Lookout Towers of the Lincoln National Forest

FIRE LOOKOUTS – A SYMBOL OF OUR NATIONAL FORESTS

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     Of the ninety-two fire lookout sites in the State of New Mexico, sixty-nine can be found on her National Forests (Carson – 5, Cibola – 14, Gila – 20, Lincoln - 16, and Santa Fe – 14).  While not all lookouts have withstood the ravages of time or even fire, the Lincoln is fortunate to have nine of the original sixteen still standing, and six of those are listed on the National Register of Historic Places (NRHP)..

     The public lands and the facilities upon them that make up the Lincoln National Forest, are managed by three Ranger Districts (Smokey Bear, Sacramento, and Guadalupe), with oversight and support by the Supervisor's Office in Alamogordo, NM.

     Within the Smokey Bear Ranger District’s original boundaries (a portion of the District was transfered to the Cibola NF) are six sites, including the Block Lookout (now gone) that, in 1950, spotted the Capitan Gap fire from which the famous cub known as Smokey Bear was rescued. The District currently manages two fire lookouts, Monjeau, the most unique lookout in the Southwestern Region, and Ruidoso, one of the two remaining 14’ X 14’ cabs on the Lincoln (Block was a 14’ X 14’ ground cab).  Both of these active lookouts are listed on the NRHP, bringing more than a thousand visitors a year to Monjeau alone.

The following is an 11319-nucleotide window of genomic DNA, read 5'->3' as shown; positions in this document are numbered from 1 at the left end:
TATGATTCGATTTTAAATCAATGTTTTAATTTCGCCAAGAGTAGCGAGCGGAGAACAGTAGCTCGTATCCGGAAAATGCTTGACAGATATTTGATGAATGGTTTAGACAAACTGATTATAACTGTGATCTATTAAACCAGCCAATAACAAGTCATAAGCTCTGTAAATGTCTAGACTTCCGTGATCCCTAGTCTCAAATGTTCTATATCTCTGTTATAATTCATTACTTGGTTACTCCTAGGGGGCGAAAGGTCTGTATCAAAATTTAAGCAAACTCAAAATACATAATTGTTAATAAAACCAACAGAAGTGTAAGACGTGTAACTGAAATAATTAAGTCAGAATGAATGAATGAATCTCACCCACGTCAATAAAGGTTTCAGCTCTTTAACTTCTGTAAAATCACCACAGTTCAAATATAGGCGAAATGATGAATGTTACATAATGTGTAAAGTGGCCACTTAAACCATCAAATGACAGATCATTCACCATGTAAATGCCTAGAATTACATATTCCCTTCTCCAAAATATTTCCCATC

The Sacramento Ranger District manages eight lookouts, and has the distinction and honor of having the most historic lookout sites on the LNF.  Of their eight sites, six still have standing lookouts, and four of these are listed on the NRHP.  Two sites, Carissa and Wofford, are being converted for use as recreational cabin rentals.  The Sacramento Ranger District's Sacramento Lookout is the other 14’ X 14’ cab on the Forest, and on a clear day you can see all the way into Mexico.

     The Guadalupe Ranger District, the Lincoln’s southernmost district, is the home of one lookout, Dark Canyon, and provides a fantastic view of Dark Canyon's steep canyoned landscape.

     Of the nine sites on the Lincoln, all have steel towers of varying hights except Monjeau which is a stone tower.  Seven lookouts have 7’ X 7’ cabs, while two have 14' X14" cabs as mentioned above, and five of the sites still have their Observer’s Cabins and storage sheds.


Forest Fire Lookout Association  logo      In addition to the NRHP which is administered by the Department of the Interior, there is another organization that strives to preserve our national fire lookout heritage, and that is the Forest Fire Lookout Association (FFLA) (www.ffla.org).  The FFLA has Chapters in every State, and maintains a Registry of its own known as the National Fire Lookout Registry.  These registries are symbolic in that they show the desire of American’s to preserve their history and heritage, and mark the locations of many historic lookouts that have been restored, providing heritage tourism opportunities to the public.  Many of these historic lookouts are being operated once again, this time by volunteers, showing that their existence is not obsolete despite the many attempts to replace them by modern technology.  There is no substitute for an individual sitting on a remote mountaintop reporting fire ignition locations as they happen, whether it be careless people or lightning strikes.

     The New Mexico Chapter of the FFLA in partnership with the Lincoln National Forest hosted the 2013 FFLA Western Conference; held in Mayhill, NM, September 19th – 23rd.  The weather cooperated and we had a great conference. For a post conference review, click here.